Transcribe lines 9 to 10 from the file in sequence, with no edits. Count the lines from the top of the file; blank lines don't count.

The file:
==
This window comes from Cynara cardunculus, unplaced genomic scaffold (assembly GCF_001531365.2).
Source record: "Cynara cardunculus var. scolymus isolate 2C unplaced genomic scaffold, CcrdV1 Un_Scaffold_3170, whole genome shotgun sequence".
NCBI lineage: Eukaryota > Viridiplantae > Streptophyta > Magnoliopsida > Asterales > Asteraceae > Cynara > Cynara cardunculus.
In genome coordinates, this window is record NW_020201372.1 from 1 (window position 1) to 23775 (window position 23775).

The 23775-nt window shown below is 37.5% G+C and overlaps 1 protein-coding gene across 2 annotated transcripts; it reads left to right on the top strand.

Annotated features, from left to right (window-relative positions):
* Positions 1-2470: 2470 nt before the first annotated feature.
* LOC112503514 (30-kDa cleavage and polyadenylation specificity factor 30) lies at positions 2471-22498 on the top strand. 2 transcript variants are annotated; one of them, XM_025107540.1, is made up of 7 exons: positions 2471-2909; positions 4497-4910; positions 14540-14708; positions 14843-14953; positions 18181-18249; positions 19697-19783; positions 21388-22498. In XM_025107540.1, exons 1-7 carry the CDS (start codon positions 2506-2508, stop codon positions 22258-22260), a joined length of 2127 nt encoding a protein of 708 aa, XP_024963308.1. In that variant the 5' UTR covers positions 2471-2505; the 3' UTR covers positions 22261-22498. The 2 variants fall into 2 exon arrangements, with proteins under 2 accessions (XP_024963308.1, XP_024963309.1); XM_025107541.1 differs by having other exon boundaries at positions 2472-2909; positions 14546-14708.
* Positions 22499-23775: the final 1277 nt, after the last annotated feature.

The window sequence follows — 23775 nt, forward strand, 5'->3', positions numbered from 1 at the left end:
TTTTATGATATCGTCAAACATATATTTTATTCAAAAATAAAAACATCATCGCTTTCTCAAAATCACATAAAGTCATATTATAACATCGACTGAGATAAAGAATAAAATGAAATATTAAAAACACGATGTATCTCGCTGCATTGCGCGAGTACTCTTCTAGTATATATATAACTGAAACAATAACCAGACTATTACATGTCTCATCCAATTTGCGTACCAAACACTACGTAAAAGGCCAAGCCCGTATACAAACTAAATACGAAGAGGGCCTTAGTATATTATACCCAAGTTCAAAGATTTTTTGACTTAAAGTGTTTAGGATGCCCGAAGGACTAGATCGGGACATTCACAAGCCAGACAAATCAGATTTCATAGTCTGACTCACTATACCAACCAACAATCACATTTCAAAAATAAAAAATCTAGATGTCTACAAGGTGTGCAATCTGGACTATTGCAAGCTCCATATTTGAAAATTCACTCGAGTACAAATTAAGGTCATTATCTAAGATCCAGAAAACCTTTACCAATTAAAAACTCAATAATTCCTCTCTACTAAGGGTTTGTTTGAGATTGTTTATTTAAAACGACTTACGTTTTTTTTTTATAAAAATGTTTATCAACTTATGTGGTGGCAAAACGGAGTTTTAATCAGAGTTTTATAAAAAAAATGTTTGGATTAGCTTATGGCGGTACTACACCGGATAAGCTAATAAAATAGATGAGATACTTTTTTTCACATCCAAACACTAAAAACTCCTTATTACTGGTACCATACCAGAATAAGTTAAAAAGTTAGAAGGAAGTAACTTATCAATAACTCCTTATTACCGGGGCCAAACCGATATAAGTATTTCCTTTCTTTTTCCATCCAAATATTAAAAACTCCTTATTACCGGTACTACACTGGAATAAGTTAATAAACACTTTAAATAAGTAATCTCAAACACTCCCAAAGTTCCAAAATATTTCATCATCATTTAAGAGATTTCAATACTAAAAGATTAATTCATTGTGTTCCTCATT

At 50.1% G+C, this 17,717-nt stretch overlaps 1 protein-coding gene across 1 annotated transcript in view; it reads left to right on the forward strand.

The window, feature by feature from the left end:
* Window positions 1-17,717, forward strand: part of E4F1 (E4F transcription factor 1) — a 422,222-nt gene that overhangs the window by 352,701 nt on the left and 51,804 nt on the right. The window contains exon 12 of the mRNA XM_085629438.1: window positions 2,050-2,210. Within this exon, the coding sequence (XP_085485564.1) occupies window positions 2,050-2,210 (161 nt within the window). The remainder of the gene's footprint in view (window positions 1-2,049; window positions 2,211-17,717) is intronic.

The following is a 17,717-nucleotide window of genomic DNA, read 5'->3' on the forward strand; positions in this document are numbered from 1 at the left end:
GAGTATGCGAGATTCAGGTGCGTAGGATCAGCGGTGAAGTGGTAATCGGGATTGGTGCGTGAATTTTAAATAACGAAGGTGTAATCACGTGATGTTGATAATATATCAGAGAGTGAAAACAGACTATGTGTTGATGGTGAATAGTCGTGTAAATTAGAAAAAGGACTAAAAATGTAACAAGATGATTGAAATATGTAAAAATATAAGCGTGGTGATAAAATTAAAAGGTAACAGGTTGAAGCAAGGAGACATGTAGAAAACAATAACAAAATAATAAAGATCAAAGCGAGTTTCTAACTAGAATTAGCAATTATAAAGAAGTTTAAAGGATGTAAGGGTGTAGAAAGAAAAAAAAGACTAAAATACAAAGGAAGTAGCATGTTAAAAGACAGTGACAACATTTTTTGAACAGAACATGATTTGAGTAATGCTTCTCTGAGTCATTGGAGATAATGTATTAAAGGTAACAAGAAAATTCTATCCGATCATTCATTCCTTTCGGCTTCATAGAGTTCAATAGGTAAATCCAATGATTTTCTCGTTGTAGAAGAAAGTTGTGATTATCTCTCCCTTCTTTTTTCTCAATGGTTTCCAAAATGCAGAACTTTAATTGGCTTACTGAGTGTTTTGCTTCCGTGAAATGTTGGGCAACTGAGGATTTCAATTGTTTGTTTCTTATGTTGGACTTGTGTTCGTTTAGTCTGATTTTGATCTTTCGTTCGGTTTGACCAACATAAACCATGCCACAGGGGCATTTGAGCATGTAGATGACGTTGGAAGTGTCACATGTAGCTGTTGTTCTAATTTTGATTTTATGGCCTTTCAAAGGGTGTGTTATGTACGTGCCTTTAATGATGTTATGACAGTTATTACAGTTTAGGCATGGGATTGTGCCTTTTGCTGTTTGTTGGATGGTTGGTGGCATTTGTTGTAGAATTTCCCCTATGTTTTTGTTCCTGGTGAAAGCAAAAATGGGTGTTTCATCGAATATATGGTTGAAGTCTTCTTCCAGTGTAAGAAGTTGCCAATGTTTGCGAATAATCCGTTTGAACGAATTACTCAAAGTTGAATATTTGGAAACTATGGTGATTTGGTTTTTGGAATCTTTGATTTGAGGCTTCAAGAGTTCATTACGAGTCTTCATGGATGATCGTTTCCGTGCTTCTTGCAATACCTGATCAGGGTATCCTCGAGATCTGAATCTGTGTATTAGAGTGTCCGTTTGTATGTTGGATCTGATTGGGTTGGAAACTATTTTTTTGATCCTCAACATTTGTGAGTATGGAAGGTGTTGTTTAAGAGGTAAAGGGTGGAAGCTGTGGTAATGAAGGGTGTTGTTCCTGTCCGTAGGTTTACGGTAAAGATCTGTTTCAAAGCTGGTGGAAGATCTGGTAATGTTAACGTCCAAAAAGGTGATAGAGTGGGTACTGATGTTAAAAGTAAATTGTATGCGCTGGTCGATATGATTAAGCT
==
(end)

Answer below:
* Positions 22499-23775: the final 1277 nt, after the last annotated feature.

The window sequence follows — 23775 nt, forward strand, 5'->3', positions numbered from 1 at the left end: